On Oahu the plants themselves are on large-scale institutional display at the city facility in Koko crater, and there’s a beautiful cactus and succulent garden on the Diamond Head side of Kapiolani Community College. But the soul gardens, the affairs of the heart and imagination, are the personal ones thriving in local yards and sheds and collections. On Oahu serious growers gravitate to the Cactus & Succulent Society of Hawaii, a group as diverse as their otherworldly plants.
The society, now in its fiftieth year, meets monthly at the Susannah Wesley Center in Kalihi, under the steady hand of Nathan Wong, who once coordinated Honolulu’s Community Recreational Gardens. Maureen Fitch, who grows spiky, aloe-shaped Haworthia in Aiea Heights, handles the programs, which feature talks by a member or a visiting specialist. Members bring examples of the plant of the day, set them on a table that runs through the audience, hear presentations and talk story about plants. They speak in Latin to verify their seriousness, but the real connection is emotional: the desire for knowledge and the ambition to nurture these plants, many of which are endangered in their native habitats.
These days succulents are the celebrities of the “unthirsty plants” movement that’s spreading around the world; many can survive for weeks without a sprinkle. Through his demonstration garden between a curb and sidewalk in Pearl City, Earl Young encourages people to integrate succulents into yards and along sidewalks in dry regions to create water-efficient landscaping, also called xeriscaping. An attractive planting of yellow-bordered agaves rises from a bed surrounded by miniature aloe hybrids, like tiny green squid diving headfirst into the ground. Around Earl’s mailbox sits Monadenium euphorbia, with its thick, sculptured stem. In completely dry weather, he might uncoil his hose twice a month.
Honolulu Board of Water Supply research shows that fully half the water consumed by the average single-family home is used outdoors — it takes enormous quantities to get lawns to grow in dry Ewa, for example, where ornamental grass wouldn’t otherwise survive. “Succulents are hardy, they’re not difficult to grow and they’re fundamentally useful in water conservation, especially compared with grass, which is such a water hog,” says Earl. “Plant a native ground cover like akulikuli (Sesuvium portulacastrum) and you‘ll be a better citizen of the planet. Plus, you wind up with a striking garden.”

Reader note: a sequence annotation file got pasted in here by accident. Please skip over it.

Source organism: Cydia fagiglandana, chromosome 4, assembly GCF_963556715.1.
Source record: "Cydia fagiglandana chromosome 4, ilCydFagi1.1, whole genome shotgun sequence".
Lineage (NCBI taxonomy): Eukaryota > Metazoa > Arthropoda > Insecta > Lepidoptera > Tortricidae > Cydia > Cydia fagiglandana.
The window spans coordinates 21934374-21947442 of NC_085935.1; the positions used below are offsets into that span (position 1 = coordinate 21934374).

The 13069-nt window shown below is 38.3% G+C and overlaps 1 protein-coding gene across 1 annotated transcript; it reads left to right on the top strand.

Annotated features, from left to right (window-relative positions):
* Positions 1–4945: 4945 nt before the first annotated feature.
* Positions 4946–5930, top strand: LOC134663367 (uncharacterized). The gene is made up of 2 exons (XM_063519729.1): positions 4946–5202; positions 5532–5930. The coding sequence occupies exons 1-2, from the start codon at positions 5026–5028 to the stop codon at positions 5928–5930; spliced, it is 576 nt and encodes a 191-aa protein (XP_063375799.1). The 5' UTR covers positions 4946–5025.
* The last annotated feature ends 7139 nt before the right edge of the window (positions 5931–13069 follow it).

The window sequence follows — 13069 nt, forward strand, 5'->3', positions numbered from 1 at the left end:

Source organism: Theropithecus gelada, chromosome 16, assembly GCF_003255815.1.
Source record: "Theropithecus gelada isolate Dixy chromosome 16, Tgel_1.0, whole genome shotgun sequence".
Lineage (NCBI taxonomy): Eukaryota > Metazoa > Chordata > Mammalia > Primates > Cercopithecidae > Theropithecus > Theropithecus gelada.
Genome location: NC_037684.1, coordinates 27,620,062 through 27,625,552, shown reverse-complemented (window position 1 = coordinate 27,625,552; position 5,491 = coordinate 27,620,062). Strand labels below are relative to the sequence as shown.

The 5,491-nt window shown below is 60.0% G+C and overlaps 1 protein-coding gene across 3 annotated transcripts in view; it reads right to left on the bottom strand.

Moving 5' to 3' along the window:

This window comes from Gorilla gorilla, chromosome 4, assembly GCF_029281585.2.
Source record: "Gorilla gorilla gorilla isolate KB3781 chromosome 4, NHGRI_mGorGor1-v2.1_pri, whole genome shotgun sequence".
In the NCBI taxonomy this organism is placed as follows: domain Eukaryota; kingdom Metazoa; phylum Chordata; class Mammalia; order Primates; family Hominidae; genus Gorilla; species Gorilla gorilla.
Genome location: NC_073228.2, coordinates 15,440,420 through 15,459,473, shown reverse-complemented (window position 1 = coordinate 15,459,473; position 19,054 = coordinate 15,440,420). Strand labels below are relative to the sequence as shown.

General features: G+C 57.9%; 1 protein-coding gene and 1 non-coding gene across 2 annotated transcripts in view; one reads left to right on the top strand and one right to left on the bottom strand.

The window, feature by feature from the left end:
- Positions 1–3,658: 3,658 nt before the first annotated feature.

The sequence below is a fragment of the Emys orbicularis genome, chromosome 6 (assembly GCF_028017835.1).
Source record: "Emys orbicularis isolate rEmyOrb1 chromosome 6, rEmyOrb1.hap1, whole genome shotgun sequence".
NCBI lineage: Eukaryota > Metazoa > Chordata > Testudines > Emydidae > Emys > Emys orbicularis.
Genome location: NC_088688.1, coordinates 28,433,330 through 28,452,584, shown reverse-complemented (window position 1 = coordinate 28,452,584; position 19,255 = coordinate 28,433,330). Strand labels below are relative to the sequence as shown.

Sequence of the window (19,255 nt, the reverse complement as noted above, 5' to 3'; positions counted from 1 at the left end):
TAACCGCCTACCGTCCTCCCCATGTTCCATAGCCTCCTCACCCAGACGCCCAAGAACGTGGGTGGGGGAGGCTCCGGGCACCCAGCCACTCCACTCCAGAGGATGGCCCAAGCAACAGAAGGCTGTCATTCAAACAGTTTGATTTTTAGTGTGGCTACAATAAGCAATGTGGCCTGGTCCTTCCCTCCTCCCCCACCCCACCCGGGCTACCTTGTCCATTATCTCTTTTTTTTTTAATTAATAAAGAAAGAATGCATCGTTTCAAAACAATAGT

Earl’s planted his backyard with larger succulents, including a variety of familiar Sansevieria, sometimes called “snake plant,” this one a monster from the Congo with thick, leathery leaves nearly a foot wide and three feet tall. He keeps a collection of cacti and other succulents in pots; most of the plants are fairly rare, like his Adenia pechuelii from Namibia. “Rare or not, it could make a great street-side planting,” he says. A large Galápagos tortoise keeps watch from his enclosure.
Earl started with cacti, drawn by the odd shapes of the plants, but his engagement really took off twelve years ago when he joined the society. He travels with cadres from the society to find plants at Mainland exhibitions and acquires them through the Internet. Half of his species have come from other society members willing to share offshoots. “They’re very nurturing people,” he smiles. “The rumor is that they take better care of their plants than their kids.”